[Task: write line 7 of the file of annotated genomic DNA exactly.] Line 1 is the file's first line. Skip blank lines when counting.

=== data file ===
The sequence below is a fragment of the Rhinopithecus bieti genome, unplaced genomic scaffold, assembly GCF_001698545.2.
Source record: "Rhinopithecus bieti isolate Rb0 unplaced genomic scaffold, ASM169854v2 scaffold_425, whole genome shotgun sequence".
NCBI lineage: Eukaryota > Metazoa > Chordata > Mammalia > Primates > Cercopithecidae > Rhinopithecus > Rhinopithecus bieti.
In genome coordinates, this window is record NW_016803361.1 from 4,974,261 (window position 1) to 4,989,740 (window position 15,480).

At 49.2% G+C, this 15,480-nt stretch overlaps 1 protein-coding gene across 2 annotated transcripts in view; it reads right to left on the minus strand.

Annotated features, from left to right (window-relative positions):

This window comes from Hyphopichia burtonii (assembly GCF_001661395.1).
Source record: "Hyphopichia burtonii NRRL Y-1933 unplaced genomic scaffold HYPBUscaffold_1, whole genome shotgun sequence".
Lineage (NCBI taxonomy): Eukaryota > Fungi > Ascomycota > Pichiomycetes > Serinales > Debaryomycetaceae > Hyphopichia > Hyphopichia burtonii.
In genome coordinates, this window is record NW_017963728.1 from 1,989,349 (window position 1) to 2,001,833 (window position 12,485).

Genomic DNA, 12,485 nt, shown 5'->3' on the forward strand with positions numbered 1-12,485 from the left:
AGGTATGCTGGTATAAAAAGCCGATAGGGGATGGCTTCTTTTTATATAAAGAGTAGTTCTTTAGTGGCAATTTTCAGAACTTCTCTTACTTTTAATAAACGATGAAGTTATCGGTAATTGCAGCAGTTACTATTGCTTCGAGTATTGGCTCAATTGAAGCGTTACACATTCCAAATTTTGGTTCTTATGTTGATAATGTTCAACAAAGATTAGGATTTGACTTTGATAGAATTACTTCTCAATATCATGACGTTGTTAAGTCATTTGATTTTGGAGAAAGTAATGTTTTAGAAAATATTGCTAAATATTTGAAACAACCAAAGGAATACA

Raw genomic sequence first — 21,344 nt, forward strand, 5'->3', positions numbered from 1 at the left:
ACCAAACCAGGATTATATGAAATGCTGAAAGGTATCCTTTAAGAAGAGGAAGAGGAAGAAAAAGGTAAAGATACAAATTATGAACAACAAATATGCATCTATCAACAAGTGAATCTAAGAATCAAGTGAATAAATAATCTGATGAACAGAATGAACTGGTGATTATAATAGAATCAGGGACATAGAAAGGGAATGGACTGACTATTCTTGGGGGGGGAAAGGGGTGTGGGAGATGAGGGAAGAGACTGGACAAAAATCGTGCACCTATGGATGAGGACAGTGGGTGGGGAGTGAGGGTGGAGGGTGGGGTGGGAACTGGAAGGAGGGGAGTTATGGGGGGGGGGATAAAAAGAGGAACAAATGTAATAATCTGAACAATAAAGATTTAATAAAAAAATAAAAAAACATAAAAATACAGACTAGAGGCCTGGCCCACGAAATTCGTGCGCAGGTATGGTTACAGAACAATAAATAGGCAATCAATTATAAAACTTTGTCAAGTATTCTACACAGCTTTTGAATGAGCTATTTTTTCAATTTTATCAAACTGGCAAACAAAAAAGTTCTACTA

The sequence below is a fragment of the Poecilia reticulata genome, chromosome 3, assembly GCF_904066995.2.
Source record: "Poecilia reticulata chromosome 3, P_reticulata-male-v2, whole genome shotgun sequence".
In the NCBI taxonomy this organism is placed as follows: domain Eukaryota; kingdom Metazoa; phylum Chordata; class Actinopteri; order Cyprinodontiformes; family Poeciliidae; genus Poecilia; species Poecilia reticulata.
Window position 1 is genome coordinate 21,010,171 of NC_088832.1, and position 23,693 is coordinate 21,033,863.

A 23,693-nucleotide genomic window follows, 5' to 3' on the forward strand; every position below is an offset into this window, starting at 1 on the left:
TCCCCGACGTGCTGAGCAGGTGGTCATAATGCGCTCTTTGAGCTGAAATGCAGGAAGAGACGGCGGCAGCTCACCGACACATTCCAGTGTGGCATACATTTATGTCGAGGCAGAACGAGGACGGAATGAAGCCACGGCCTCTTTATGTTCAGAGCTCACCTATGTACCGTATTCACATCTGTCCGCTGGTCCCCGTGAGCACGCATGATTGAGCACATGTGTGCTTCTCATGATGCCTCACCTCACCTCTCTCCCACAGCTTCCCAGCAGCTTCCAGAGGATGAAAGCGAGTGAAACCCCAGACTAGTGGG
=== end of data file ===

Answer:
This window comes from Hyphopichia burtonii (assembly GCF_001661395.1).